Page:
Still of the closing frame in Mitski's "Nobody" music video
San Marino High School

Mitski’s ‘Nobody’ — A Realization of Self-Love

From the convenient dates — or flings, if that’s your thing — of Tinder to almost every movie’s romantic subplot, today’s society seems to be plagued with the idea of love. iTunes is teeming with ballads of gut-wrenching heartbreaks and Billboard Hot 100 tracks of enamored fantasies while the number of young adult novels without a couple by the end of the story is sparse. The idea of a life without romance seems to be unthinkable with the suffocating prevalence of Instagram PDA and High School Slow Dances. However, that path is finally explored with Mitski’s “Nobody,” the second lead single from her upcoming album “Be the Cowboy.”

The track opens up with a simple confession: “My God, I’m so lonely / So I open the window / To hear sounds of people / To hear sounds of people.” Admitting the vicarious desires that we all possess but are too embarrassed to admit, Mitski captures the need to live through other people captured in the most literal sense as she stares into her own eyes and shares a drink of time with herself in a diner. Perhaps the first frame is social commentary on how trying to find our own satisfaction in others is a waste of time… or just another quirky idea of the music video’s director, Christopher Good. Either way though, Mitski is confident enough to show more than just her highlight reel, and her vulnerability shines through attesting to that fact.

mitski lj 260618vs Mitskis Nobody — A Realization of Self Love

A vibrant bumblebee yellow dominates the walls of Mitski’s house in the next scene where she ponders if the “planet of love,” Venus, has global warming because the people “want too much,” revealing the devastating consequences of obsession and far-fetched expectations. As those lyrics come to life, half of Mitski’s bed runs away, which appears to be a moment of comic relief before viewers understand how Mitski is trying to convey the loss of self-comfort people experience when trying to find validation in the arms of another.

The singer receives an unsigned greeting card and a featureless portrait with a resemblance to her when the pre-chorus, a contradiction of self-sufficiency (“And I don’t want your pity”) and codependency (“I just want somebody near me”), picks up. As if those weren’t mysterious enough, Mitski becomes startled by a flailing arm from her wall as she pleads for “one good honest kiss.” It’s a desperation for affection so visceral that it can only be followed by a lighthearted bedroom party with a hairbrush mic. And even then, the scratched-out faces of cardboard people and the neck-down images of people on Mitski’s television in the next frame, juxtaposed with the joyous color scheme of the music video, speak to a bitter truth: We cannot fully know someone.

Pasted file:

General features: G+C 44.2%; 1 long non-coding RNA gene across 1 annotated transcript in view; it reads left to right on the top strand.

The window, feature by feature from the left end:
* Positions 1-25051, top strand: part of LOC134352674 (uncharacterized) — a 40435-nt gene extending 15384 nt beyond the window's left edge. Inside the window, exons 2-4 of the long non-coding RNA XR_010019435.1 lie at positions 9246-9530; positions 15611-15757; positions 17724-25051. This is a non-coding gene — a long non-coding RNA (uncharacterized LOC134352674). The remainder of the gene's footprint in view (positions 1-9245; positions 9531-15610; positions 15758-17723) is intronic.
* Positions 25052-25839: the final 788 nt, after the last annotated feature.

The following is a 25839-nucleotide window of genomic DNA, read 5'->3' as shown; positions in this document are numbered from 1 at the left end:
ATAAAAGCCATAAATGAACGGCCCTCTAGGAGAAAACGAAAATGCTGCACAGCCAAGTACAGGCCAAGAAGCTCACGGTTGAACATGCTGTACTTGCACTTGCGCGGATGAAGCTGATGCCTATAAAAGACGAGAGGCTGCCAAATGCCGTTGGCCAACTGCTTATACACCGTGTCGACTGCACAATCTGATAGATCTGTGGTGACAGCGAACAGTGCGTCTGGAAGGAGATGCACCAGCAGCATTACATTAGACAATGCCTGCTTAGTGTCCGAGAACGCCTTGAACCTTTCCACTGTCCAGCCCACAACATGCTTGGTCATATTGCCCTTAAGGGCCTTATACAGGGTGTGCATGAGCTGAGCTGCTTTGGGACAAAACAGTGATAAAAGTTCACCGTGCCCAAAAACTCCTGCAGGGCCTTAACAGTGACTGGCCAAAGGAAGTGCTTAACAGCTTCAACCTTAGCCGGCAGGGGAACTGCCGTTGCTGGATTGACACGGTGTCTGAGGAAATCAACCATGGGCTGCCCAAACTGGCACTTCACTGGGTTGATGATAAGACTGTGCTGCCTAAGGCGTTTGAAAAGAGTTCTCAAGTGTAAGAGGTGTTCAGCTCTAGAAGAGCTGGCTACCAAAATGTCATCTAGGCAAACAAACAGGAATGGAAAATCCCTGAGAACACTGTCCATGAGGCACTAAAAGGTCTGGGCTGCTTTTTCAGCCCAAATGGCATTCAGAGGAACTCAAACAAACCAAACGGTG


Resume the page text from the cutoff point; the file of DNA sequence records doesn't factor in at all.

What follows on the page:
More arms appear from the wall as the song progresses, and the hands start to tear the painting apart, like how Mitski tears herself apart by changing between “big and small” to fit the standards of a lover. She then tries to find the portrait’s painter, who turns out to be a tablet-headed person with Mitski’s face on the screen and a symbol of the misleading, distorted screen-to-screen interactions society values, before opening up diary upon diary — which reflects how our true persona is deeply buried — and using a magnifying glass to look at lines of the word “nobody” written out.

Suddenly, the camera peers through a magnifying glass to look at Mitski, a shift in perspective to introspection instead of focusing on surroundings. After realizing a message is now tattooed on her own hand, she approaches the first arm-in-the-wall and looks through the magnifying glass that it’s holding to reveal the words. The artist, as if in a daze, walks off the empty set to sit in the director’s chair belonging to “NOBODY.”

And that’s when you realize Mitski wasn’t confused. She was enlightened, seeing the world through a whole different lens. Ignorance might have been bliss; believing in movie screen love might have been an adventure. But only when you realize that the beauty of art is idealistic, that the scenes on screen are empty worlds, can you be happy with yourself, content with reality. And nobody can give that to you, except for the words on Mitski’s palm and the only person who can be truly accepted, known, and loved: “YOU.”

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